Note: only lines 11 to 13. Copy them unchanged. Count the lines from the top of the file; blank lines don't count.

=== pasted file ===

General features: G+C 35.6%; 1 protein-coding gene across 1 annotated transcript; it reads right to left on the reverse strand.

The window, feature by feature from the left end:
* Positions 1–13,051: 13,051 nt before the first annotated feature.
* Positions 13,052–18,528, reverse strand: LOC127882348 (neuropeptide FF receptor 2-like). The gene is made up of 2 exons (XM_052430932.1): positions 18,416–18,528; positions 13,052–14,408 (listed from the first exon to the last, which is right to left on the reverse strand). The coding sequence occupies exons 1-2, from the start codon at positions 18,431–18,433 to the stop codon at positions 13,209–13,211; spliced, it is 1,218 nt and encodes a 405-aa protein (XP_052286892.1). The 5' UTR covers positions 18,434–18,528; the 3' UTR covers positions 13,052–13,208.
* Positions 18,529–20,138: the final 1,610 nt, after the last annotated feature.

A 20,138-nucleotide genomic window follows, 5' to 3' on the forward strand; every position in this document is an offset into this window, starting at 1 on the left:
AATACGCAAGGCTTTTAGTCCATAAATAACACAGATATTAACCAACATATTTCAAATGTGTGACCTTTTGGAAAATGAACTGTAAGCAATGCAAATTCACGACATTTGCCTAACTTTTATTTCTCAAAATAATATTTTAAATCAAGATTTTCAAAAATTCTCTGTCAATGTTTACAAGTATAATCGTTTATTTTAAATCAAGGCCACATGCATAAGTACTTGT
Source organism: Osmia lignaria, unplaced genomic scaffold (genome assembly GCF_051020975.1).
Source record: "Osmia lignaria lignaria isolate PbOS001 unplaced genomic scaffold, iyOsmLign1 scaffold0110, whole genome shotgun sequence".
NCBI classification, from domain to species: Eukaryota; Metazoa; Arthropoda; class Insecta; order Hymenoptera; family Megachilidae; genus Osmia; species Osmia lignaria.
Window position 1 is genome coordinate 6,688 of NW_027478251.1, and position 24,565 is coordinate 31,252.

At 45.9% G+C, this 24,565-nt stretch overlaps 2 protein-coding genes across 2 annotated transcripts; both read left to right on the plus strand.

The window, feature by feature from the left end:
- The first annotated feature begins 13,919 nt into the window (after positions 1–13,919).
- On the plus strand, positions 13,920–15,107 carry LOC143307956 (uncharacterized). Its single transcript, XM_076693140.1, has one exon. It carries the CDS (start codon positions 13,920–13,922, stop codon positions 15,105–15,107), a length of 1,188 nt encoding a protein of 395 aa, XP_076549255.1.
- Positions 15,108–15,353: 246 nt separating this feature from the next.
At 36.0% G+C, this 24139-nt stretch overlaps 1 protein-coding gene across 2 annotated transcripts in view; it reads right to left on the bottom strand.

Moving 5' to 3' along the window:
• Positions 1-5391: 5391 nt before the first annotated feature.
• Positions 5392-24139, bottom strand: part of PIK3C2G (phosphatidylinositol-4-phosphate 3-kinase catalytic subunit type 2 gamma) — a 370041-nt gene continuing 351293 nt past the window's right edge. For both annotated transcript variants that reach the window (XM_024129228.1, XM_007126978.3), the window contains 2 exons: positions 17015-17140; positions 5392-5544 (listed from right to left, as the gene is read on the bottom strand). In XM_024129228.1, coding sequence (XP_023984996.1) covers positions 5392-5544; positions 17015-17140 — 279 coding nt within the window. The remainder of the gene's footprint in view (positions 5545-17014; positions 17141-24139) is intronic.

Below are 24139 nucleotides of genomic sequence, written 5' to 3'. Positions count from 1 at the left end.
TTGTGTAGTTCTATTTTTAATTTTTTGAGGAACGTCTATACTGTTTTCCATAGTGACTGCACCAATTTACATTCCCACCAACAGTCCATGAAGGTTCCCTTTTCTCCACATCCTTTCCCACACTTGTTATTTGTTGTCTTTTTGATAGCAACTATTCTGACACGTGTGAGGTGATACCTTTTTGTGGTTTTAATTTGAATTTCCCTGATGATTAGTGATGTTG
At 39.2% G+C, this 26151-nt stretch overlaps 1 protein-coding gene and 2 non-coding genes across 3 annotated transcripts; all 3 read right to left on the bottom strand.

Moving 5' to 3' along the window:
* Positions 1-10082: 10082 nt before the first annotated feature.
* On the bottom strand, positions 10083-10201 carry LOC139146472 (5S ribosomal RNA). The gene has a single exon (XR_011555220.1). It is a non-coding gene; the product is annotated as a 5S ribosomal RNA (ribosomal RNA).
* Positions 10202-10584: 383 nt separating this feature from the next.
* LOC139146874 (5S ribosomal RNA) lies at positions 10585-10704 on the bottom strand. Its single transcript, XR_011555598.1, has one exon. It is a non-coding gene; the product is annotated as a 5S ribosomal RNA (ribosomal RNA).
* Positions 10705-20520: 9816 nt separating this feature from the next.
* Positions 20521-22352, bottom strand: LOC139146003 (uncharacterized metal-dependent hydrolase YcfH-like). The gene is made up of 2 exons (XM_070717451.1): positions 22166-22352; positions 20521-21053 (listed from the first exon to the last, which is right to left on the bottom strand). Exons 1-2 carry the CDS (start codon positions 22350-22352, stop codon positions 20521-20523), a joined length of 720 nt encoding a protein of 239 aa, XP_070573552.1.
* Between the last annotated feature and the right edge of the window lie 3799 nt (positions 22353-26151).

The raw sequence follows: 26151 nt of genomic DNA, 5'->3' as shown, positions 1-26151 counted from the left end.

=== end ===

Window position 1 is genome coordinate 6,688 of NW_027478251.1, and position 24,565 is coordinate 31,252.

At 45.9% G+C, this 24,565-nt stretch overlaps 2 protein-coding genes across 2 annotated transcripts; both read left to right on the plus strand.

The window, feature by feature from the left end: